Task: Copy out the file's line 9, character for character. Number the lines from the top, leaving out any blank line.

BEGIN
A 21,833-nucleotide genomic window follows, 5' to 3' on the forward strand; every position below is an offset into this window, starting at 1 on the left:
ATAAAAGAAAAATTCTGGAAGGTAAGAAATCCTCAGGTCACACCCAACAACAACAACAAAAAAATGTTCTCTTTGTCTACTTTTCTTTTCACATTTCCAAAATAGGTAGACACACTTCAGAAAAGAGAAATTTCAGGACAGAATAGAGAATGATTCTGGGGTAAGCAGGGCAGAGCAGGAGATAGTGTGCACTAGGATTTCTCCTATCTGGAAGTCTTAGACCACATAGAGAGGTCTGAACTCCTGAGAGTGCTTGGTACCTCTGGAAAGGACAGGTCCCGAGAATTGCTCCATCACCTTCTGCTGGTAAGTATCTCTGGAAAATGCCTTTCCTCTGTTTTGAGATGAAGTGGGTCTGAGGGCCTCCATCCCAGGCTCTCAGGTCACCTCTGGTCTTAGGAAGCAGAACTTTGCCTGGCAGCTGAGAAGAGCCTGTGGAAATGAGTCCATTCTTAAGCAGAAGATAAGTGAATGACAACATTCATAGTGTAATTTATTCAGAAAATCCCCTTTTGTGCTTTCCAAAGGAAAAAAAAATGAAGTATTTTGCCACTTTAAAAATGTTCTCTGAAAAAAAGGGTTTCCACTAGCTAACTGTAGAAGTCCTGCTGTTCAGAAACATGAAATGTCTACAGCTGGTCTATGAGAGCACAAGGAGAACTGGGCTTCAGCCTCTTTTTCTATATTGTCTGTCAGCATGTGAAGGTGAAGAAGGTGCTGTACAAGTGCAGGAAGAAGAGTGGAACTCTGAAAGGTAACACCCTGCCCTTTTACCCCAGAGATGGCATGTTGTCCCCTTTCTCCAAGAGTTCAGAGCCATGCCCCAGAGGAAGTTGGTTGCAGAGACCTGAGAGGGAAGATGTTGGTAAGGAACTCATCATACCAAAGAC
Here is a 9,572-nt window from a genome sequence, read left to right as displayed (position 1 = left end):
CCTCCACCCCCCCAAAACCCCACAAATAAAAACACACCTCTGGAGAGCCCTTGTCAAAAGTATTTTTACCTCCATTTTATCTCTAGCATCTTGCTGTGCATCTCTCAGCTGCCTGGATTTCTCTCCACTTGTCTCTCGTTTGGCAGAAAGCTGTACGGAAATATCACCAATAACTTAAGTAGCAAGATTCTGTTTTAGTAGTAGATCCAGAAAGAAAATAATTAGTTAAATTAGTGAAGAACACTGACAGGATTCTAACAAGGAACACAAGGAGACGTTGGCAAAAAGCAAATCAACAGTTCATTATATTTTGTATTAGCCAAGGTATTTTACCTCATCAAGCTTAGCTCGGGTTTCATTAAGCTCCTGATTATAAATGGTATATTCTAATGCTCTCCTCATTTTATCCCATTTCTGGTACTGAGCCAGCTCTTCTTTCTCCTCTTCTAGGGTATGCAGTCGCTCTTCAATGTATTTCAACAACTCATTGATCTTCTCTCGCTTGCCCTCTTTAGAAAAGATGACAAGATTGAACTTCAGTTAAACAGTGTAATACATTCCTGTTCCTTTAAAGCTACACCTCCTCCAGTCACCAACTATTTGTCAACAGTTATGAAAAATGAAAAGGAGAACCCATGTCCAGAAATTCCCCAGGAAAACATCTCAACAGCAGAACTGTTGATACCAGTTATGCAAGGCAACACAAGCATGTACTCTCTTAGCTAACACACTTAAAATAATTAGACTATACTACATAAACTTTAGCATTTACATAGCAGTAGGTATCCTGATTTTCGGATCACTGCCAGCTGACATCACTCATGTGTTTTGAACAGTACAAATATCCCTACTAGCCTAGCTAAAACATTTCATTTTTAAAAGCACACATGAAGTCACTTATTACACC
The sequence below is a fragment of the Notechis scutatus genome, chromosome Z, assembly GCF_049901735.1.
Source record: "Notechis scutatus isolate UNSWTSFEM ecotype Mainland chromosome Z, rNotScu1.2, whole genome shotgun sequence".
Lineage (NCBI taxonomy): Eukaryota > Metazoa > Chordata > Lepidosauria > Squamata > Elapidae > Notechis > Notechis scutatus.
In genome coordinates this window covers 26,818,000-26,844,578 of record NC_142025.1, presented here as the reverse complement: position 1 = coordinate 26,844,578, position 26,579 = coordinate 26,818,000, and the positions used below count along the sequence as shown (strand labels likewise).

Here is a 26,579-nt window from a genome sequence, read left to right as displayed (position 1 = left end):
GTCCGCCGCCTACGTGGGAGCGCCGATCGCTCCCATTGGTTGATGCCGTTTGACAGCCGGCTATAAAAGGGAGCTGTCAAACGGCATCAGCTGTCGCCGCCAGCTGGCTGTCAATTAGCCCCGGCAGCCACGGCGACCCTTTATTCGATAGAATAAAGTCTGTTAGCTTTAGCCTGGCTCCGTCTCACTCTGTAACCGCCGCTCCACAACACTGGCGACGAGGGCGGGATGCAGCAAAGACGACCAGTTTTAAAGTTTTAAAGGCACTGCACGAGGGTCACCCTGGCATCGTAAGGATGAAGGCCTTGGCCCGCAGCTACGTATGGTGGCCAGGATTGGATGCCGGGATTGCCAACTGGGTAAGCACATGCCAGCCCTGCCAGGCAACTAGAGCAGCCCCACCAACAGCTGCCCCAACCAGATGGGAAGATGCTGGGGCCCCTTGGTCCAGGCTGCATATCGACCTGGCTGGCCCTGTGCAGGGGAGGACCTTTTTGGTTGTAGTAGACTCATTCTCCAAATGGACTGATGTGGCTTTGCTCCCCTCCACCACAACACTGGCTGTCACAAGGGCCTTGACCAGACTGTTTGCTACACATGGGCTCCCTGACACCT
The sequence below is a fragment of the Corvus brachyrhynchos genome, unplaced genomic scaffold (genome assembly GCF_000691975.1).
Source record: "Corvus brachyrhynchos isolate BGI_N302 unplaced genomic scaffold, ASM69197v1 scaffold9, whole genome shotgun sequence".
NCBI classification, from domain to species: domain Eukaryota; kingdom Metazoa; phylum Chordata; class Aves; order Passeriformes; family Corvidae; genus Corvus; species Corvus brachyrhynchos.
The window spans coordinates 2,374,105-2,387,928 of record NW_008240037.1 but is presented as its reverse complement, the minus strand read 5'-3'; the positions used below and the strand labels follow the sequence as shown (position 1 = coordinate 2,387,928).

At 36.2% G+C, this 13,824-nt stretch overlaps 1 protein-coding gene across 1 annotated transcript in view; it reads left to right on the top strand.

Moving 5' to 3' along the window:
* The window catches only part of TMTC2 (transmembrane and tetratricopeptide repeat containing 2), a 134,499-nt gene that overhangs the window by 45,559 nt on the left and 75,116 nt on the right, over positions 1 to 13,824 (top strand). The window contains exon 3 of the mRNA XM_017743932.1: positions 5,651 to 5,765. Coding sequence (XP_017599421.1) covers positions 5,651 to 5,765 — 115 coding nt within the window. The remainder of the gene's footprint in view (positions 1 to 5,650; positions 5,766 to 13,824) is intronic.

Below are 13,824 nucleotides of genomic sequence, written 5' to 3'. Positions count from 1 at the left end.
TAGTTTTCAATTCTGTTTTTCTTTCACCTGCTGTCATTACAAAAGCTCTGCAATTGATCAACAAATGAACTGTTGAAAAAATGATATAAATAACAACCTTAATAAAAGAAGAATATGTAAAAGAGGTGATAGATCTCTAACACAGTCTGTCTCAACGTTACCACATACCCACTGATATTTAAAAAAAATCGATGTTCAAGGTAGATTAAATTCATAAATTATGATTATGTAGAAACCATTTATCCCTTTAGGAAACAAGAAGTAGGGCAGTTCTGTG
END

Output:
Here is a 26,579-nt window from a genome sequence, read left to right as displayed (position 1 = left end):